Alright, so obviously the degeneracy g1 has no dependence on temperature, and

hence it doesn't appear in a derivative. This term on the other hand, the second

term in the overall partition function expansion, does, and if you adopt the

chain rule, you'll get a 1 over q electronic and then this is the piece I

asked you to work on, N, degeneracy of the second, of the first excited state,

so the second term in the partition function, epsilon two, e to the minus

beta epsilon two, and had there been more terms we would have had to be continue

with this differentiation. Now generally that contribution from the

electronic partition function is small, right this depends on the second term

actually having some relevance. Had we really been working with something

entirely in the ground stage. It doesn't depend on temperature.

There would be no contribution overall to the internal energy.

And in that circumstance when that term is indeed small we would have that the

internal energy is simply this first term.

3 halves NkT. So internal energy dominated by the

translational contribution because the fraction in excited electronic states is

usually very small at low at every day temperatures is what I mean by low.

Is a room temperature here we are at a temperature that is not all that hot.

Roughly 300 kelvin. So we may as well actually put some

numbers on that though just to get a feel for the importance of that electronic

term, so let me take two example gases, monatomic ideal gases.

One would be a gas of lithium atoms and one would be a gas of fluorine atoms, so

those are mildly unusual gases. You might have trouble actually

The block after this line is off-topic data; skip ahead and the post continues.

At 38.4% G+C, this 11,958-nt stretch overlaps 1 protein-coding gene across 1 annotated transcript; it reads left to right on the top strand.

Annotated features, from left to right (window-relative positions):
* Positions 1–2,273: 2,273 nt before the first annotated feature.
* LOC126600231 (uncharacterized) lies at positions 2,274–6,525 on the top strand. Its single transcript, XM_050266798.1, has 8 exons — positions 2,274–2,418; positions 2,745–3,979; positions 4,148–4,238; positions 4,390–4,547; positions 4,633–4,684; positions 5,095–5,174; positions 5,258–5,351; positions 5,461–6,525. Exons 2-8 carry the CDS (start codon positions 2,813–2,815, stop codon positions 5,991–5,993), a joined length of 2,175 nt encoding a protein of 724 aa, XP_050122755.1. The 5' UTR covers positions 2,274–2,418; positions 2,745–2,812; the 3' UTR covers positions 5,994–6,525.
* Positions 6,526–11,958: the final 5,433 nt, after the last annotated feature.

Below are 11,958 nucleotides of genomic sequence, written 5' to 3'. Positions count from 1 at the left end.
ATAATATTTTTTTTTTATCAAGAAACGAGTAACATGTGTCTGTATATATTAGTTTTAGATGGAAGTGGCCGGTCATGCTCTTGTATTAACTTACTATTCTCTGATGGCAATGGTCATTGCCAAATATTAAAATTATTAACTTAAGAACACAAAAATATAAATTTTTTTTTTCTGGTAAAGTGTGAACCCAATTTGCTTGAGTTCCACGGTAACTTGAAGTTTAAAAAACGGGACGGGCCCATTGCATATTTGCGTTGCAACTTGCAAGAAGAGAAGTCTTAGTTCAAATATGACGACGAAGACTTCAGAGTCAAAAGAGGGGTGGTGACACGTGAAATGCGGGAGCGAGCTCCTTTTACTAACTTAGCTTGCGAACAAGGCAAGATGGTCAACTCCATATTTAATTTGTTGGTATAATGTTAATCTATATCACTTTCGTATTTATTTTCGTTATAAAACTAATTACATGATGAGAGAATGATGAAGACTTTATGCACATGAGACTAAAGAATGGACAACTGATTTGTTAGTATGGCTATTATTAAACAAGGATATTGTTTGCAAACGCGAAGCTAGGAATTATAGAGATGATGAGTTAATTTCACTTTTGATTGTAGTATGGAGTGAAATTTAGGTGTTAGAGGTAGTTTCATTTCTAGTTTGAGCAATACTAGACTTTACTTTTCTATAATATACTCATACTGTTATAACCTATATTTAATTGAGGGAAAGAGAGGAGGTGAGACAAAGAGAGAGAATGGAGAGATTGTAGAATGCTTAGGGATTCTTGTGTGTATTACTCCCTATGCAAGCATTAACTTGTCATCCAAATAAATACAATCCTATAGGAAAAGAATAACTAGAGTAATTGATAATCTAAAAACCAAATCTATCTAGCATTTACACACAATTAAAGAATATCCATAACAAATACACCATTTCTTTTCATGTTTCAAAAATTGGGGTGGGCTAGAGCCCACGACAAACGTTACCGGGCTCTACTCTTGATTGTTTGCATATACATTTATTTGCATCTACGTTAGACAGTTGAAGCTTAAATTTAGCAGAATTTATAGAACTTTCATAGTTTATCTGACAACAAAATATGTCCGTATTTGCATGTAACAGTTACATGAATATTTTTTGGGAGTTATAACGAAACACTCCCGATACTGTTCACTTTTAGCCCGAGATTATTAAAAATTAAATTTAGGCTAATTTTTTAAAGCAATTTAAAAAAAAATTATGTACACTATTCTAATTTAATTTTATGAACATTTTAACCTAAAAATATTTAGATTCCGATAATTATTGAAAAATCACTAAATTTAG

assembling a flask full of lithium atom gas and fluorine atom gas, but that's

okay, this is a demonstration that's a thought experiment.

So we'll just work with the data, which are known for these atoms.

And in particular, what's known for lithium is that its first excited state

is quite high in energy relative to its ground state.

14,900 let's round to 4, reciprocal centimeters.

And that excited state has a degenerisity of 2.

For fluorine on the other hand, there's actually a rather low line first excited

state. It's only 404 reciprocal centimeters

above the ground state. And it too has a degenerisity of 2.

And in order to put specific numbers on things.

Let's actually pick values for the number of particles, and the temperature.

And in particular, let's take Avagadro's number of particles.

So we'll be working with a mole. And, let's use standard room temperature,

298.15 Kelvin. And I'll express my energy in kilojoules.

And so this low lying electronic state for the Florine atom means that at room

temperature, so if, if you think of room temperature multiplied times the

universal gas constant, gives you a feel for sort of what's the ambient energy

that's just floating around in the room available for harvesting.

If you were to express that in wave numbers, it would be about 200 wave

numbers, more or less. And so here we have a excited state, a

first excited state, that's only about double that up in energy.

So it's relatively accessible given the thermal bath in which these fluorine

atoms acting like an ideal gas would be residing.

And, the electronic partition function instead of being one, just remember one

refers to everything being in the ground state is got some population of the first

exited state, so it's 1.142. So, if we now go down we evaluate the

contribution of the internal energy from translation, that's 3 halves, N is

Avogadro's number times Boltzmann's constant, will be r.

So we'll get 3 halves, rT, and in kilojoules, 3 halves rT for this

temperature is 3.719. And for fluorine, of course, it doesn't

matter what the atom is here, there's no dependence on the atom, it's just a

constant. So it's 3.719 for fluorine as well.